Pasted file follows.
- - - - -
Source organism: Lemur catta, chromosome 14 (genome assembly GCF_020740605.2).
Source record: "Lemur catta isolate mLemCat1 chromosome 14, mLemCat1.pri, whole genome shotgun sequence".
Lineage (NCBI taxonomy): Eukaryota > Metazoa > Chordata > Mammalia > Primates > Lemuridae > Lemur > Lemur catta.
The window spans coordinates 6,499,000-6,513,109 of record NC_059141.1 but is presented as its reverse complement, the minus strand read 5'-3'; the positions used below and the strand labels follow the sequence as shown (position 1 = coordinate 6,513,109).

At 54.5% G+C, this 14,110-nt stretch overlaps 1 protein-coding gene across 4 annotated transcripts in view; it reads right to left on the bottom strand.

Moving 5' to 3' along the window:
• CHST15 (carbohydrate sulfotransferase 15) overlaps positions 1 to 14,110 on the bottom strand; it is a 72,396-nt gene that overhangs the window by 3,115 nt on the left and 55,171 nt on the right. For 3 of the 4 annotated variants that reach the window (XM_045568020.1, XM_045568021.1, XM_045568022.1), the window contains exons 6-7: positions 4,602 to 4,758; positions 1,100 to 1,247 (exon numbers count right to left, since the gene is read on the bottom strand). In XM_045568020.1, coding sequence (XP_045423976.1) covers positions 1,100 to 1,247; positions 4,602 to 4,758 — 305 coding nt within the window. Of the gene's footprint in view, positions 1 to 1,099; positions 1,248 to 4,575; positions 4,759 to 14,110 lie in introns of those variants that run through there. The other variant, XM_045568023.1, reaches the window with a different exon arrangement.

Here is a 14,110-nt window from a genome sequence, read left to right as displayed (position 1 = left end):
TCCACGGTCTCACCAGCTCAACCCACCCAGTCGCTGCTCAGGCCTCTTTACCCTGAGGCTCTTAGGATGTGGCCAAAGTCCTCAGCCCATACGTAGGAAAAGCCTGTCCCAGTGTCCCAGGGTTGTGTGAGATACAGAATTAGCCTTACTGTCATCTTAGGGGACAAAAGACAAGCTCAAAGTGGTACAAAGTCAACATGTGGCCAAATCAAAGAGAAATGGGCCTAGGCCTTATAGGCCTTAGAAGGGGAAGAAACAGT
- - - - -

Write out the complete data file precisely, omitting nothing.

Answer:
Source organism: Lemur catta, chromosome 14 (genome assembly GCF_020740605.2).
Source record: "Lemur catta isolate mLemCat1 chromosome 14, mLemCat1.pri, whole genome shotgun sequence".
Lineage (NCBI taxonomy): Eukaryota > Metazoa > Chordata > Mammalia > Primates > Lemuridae > Lemur > Lemur catta.
The window spans coordinates 6,499,000-6,513,109 of record NC_059141.1 but is presented as its reverse complement, the minus strand read 5'-3'; the positions used below and the strand labels follow the sequence as shown (position 1 = coordinate 6,513,109).

At 54.5% G+C, this 14,110-nt stretch overlaps 1 protein-coding gene across 4 annotated transcripts in view; it reads right to left on the bottom strand.

Moving 5' to 3' along the window:
• CHST15 (carbohydrate sulfotransferase 15) overlaps positions 1 to 14,110 on the bottom strand; it is a 72,396-nt gene that overhangs the window by 3,115 nt on the left and 55,171 nt on the right. For 3 of the 4 annotated variants that reach the window (XM_045568020.1, XM_045568021.1, XM_045568022.1), the window contains exons 6-7: positions 4,602 to 4,758; positions 1,100 to 1,247 (exon numbers count right to left, since the gene is read on the bottom strand). In XM_045568020.1, coding sequence (XP_045423976.1) covers positions 1,100 to 1,247; positions 4,602 to 4,758 — 305 coding nt within the window. Of the gene's footprint in view, positions 1 to 1,099; positions 1,248 to 4,575; positions 4,759 to 14,110 lie in introns of those variants that run through there. The other variant, XM_045568023.1, reaches the window with a different exon arrangement.

Here is a 14,110-nt window from a genome sequence, read left to right as displayed (position 1 = left end):
TCCACGGTCTCACCAGCTCAACCCACCCAGTCGCTGCTCAGGCCTCTTTACCCTGAGGCTCTTAGGATGTGGCCAAAGTCCTCAGCCCATACGTAGGAAAAGCCTGTCCCAGTGTCCCAGGGTTGTGTGAGATACAGAATTAGCCTTACTGTCATCTTAGGGGACAAAAGACAAGCTCAAAGTGGTACAAAGTCAACATGTGGCCAAATCAAAGAGAAATGGGCCTAGGCCTTATAGGCCTTAGAAGGGGAAGAAACAGT